“Survivors need to be supported and assisted… There are many obstacles that prevent victims from reestablishing their lives…When working with a survivor, be aware of his/her issues. Criminal backgrounds can and will prevent them from finding housing or employment. As a society, we need to change our laws surrounding the criminal backgrounds of victims. We must make it possible for a former victim to move forward with his/her life. We need to show victims and survivors that they are worthy, valuable, and important people who deserve a second chance.” – Beth Jacobs, Founder of Willow Way
“Children who are forced to be soldiers are trained to be killers…As a child recruited to be a soldier, I just dreamed of escaping and having a family someday. And now I do – I have a beautiful family. Co-founding the Tronie Foundation has allowed me to help others. If I can help one child, then I am a better person. But, in order to continue this fight, I need you and I need your voice…let’s work together…” – Trong Hong, Co-founder of the Tronie Foundation
“I am inspired by this human trafficking awareness and education event in Colombia. I’m inspired to challenge my own government in Cameroon to be involved in anti-trafficking efforts and to host an event in Cameroon just like what I have experienced today in Colombia.” – Evelyn Chumbow, Survivor Consultant at Humanity United
“From legislators to law enforcement officers, advocates are beginning to see the significance of survivor leadership, and victims and survivors are beginning to be invited to the table to discuss strategies to improve awareness and training efforts. I encourage every country to take similar roles in not only protecting victims of human trafficking but lifting them up to achieve their greatest potential.” – Holly Austin Smith, Author of Walking Prey: How America’s Youth are Vulnerable to Sex Slavery
“In honor of overcoming the hardships I endured, it has been my personal goal to bring about awareness and to fight against human trafficking in Colombia, and all over the world. I created today’s event for three reasons: (1) I had the certainty that each of the survivor stories would be inspiring to the victims out there who haven’t had any support and who haven’t been heard by their government. To those victims, I encourage you never to give up, and I promise there is a light at the end of the tunnel. (2) I wanted the government of Colombia to hear from the international community of human trafficking survivors. I wanted them to see proof of the importance of assisting and supporting victims of human trafficking, which is something I have been advocating for since the decree 1069 of July 2014. And (3) I want to challenge the government to act accordingly to help victims in Colombia, as well as to hopefully rectify the decree 1069. This decree is a violation of human rights; it is a setback that, without any doubt, will pull Colombia down to a level 3 in next year’s U.S. Trafficking in Persons Report.” – Marcela Loaiza, Founder of the Marcela Loaiza Foundation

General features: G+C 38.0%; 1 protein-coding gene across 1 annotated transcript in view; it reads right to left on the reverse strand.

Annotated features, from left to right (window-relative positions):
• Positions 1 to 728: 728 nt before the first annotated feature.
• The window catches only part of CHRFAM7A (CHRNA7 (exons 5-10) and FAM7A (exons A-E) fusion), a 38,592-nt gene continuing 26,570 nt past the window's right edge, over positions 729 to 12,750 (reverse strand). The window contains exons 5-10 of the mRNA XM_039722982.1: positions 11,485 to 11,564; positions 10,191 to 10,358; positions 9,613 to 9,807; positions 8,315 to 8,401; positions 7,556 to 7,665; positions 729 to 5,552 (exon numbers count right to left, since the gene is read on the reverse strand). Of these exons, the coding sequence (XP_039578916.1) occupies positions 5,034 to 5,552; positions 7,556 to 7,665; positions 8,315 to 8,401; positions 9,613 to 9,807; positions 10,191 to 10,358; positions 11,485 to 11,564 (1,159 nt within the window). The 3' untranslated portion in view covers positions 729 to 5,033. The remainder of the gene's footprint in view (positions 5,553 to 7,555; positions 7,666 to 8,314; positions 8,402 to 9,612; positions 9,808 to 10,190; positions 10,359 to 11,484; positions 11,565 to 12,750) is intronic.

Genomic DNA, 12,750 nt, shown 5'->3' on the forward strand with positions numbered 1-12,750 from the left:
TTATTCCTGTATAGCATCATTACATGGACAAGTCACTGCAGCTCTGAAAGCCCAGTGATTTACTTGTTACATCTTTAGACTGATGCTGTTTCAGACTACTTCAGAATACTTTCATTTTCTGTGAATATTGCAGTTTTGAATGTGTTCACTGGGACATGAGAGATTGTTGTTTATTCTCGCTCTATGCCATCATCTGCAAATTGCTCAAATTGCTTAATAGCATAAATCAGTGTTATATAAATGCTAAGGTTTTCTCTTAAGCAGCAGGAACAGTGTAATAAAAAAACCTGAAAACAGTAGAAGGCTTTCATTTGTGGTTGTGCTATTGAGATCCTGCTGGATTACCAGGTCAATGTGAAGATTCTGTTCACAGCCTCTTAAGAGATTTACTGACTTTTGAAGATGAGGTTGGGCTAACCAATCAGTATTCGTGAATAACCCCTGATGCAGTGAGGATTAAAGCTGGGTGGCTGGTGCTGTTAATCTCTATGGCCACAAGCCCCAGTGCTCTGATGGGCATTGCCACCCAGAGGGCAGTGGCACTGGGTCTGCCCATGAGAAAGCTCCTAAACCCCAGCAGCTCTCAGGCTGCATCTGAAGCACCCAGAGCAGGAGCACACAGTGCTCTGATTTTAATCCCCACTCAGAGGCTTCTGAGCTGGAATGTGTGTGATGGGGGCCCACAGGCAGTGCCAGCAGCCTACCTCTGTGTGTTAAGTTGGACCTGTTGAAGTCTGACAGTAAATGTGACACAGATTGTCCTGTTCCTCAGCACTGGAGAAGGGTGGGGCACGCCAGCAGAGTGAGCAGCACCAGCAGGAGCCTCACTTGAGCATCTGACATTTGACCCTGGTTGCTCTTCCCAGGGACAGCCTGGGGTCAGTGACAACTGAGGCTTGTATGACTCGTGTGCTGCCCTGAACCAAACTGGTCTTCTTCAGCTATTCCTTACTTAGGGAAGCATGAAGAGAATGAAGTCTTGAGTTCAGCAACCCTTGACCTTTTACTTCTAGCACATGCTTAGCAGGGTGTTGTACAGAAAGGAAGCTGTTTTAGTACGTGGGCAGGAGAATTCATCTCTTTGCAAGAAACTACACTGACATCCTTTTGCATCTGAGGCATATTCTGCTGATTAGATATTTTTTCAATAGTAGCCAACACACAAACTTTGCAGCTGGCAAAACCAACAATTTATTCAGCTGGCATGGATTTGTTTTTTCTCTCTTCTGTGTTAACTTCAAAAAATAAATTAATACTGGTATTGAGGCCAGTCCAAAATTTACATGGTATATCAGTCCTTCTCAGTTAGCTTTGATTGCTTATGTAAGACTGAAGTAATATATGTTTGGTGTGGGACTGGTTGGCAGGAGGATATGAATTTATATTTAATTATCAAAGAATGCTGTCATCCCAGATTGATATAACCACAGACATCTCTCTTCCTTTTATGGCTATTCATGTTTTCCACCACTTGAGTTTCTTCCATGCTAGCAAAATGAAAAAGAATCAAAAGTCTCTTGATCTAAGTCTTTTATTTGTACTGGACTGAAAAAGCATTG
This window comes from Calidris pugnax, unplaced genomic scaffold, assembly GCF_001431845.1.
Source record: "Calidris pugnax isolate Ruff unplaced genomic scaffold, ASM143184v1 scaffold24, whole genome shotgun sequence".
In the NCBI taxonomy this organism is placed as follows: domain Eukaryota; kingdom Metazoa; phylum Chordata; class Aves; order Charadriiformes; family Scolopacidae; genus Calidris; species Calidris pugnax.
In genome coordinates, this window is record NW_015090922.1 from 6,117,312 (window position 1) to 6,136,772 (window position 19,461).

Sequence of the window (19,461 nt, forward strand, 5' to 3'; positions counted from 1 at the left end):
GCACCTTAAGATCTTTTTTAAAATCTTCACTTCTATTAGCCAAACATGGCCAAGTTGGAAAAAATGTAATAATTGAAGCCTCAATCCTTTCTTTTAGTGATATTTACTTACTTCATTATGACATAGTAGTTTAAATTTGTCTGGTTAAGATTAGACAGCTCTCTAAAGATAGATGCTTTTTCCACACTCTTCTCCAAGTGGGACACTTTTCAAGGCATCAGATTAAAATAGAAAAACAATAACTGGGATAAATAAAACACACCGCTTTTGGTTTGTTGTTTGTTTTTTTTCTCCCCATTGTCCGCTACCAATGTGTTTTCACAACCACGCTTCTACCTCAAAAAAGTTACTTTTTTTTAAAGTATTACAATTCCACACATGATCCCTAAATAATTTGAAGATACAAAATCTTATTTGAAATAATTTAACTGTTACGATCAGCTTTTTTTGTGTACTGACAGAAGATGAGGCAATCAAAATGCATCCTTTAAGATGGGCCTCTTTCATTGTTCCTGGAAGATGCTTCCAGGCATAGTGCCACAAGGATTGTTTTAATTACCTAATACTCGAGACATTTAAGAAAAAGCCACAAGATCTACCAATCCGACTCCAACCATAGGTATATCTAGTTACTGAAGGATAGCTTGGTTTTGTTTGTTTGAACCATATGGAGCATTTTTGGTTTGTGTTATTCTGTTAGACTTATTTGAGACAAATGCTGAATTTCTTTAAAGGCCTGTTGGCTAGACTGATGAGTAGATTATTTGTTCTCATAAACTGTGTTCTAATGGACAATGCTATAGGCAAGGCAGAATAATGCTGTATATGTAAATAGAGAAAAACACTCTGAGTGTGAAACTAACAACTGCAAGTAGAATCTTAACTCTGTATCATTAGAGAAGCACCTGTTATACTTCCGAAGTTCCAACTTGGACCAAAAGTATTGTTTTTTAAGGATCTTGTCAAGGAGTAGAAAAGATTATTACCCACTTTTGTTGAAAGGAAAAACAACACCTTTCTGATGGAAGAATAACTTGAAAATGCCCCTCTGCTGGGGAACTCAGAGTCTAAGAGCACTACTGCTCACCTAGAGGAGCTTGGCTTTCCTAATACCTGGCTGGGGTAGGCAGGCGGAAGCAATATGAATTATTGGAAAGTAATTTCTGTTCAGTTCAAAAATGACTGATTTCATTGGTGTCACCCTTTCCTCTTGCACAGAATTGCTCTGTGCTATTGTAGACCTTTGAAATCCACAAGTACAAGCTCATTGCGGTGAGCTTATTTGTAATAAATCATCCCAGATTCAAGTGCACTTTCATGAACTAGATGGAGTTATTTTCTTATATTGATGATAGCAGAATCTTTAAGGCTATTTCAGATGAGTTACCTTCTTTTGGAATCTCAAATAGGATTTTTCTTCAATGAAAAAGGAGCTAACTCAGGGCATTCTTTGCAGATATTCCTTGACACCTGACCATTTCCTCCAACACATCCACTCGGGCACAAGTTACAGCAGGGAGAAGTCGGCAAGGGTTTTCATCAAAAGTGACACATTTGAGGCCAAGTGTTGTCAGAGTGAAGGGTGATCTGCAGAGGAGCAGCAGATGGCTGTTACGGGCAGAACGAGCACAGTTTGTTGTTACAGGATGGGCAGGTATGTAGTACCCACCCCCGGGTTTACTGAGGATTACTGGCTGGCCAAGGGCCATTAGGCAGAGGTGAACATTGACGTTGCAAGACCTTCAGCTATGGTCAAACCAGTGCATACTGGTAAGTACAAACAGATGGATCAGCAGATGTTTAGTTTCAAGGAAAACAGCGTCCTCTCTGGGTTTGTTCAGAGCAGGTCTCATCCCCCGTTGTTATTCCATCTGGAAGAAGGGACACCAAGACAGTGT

Next week, on September 24th, Marcela Loaiza is again bringing together international advocates and survivors of human trafficking to an event in Mexico City, hosted by Mexico’s National Commission of Human Rights (CNDH). Marcela Loaiza is providing another unique opportunity for survivors to lend their voices and expertise to law and policymakers in Latin America. This event will hopefully continue to encourage government leaders to communicate and collaborate with each other and with survivors and advocates in order to protect victims and to prevent human trafficking from happening within their countries.